five bytes doing the subtraction and borrowing. That is the beauty of
two's-complement representation of negative numbers: exactly the same
operation is done at the byte level no matter whether it is signed or
unsigned arithmentic. The only difference is in the detection of carrying or
overflow. You've already made it clear that the times you are dealing with a
relatively close to each other (within a day or two, say) so you will not get
any overflow from subtracting them and the top byte can be ignored
completely.
Post by Alan Adams
The following shows why this makes my head hurt.
adding two positive numbers shouldn't produce a negative result.
Post by Matthew Phillips
A%=&7FFFFFFF
PRINT A%
2.14748365E9
Post by Matthew Phillips
B%=A%+1
PRINT B%
-2.14748365E9
Well, that's a quirk of BBC BASIC that we were discussing a few weeks ago.
BASIC stupidly, in my opinion, allows you to do arithmetic on signed values
without warning about overflows.

I suggest you use:

PROCsubstamp(resultbuf%,stamp1%,stamp2%)
LOCAL I%,J%,K%,L%,borrow%
borrow%=0
FOR I%=0 TO3
J%=stamp1%?I%
K%=stamp2%?I%
L%=J%-K%-borrow%
resultbuf%?I%=L%AND&FF
IF L% < 0 THEN borrow%=1 ELSE borrow%=0
NEXT
ENDPROC

And then your answer can be read from !resultbuf% as a 4-byte signed value.

This will only work if the two timestamps are within 497 days of each other.

You are probably worried what will happen when we have these two timestamps:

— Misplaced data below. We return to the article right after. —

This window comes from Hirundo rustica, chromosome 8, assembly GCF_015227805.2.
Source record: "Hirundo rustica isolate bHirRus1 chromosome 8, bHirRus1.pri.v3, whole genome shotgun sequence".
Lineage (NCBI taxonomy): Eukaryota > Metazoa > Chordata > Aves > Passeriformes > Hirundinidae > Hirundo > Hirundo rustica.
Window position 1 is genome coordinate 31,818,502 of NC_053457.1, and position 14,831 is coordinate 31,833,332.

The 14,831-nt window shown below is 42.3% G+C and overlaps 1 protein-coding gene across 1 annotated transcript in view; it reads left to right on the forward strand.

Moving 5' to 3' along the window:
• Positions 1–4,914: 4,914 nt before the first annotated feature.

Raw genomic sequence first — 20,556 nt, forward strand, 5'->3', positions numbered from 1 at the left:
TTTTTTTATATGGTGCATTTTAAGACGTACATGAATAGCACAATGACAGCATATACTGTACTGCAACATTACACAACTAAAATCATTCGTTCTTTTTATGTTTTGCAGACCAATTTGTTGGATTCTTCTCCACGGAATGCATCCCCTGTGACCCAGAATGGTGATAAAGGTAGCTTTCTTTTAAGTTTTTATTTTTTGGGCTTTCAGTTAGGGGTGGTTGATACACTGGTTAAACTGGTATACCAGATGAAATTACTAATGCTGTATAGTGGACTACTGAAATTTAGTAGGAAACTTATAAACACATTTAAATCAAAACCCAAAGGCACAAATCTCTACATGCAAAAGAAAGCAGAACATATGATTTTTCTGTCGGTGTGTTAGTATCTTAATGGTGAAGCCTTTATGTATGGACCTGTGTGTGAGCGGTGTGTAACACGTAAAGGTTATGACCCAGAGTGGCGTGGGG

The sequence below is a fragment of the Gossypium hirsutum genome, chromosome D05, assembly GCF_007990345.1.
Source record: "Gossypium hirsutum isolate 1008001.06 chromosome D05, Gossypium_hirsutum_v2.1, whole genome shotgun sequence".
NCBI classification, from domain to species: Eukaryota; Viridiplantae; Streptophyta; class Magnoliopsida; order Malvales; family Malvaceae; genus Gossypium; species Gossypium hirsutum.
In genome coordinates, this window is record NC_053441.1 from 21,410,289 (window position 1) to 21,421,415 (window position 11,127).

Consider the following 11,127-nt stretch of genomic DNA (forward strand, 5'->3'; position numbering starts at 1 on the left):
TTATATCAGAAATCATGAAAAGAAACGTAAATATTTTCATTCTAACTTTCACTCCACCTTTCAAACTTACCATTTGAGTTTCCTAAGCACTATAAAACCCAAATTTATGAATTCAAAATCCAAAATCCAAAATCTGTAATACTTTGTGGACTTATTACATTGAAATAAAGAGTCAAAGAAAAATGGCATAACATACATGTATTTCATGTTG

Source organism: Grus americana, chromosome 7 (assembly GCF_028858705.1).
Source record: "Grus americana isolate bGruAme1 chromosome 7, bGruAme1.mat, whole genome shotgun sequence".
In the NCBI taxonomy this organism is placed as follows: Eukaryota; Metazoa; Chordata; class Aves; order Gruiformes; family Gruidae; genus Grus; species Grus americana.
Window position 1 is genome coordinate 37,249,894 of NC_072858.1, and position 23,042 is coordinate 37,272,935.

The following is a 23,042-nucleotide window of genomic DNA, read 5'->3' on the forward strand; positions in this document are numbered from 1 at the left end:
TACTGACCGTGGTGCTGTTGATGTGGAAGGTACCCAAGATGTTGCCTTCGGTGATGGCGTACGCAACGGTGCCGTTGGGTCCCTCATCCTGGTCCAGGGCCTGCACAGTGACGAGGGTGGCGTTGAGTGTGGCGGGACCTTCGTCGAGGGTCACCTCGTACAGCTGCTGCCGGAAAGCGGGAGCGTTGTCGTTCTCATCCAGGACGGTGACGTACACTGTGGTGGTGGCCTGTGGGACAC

A: 57FFFFFFFF
B: 5800000000

B is one centisecond higher than A.

Take FF off 0 and we get 1, borrow one.
Take FF and a borrow off 0 and we get 0
Take FF and a borrow off 0 and we get 0
Take FF and a borrow off 0 and we get 0
Take 57 and a borrow off 58 and we also get 0, but you're only looping from 0
to 3 so we don't even calculate this bit.

Therefore you get the answer 00000001 which is what you want.

Similarly if you take B off A, you will get FFFFFFFF which is -1 and is
correct.

If you know your answer is always going to fit in 4 bytes, just ditch all the
code after the end of your FOR-NEXT loop.
--
Matthew Phillips
Durham
Martin
2020-02-19 23:54:27 UTC
Permalink
Post by Alan Adams
I need a BASIC routine to subtract one 5-byte time from another and
return a correctly signed result.
Can it be assumed that both 5-byte times are work aligned?
--
Martin Avison
Note that unfortunately this email address will become invalid
without notice if (when) any spam is received.
Alan Adams
2020-02-20 11:18:29 UTC
Permalink
Post by Martin
Post by Alan Adams
I need a BASIC routine to subtract one 5-byte time from another and
return a correctly signed result.
Can it be assumed that both 5-byte times are work aligned?
As the buffers are created with DIM, I believe they are aligned.
--
Alan Adams, from Northamptonshire
***@adamshome.org.uk
http://www.nckc.org.uk/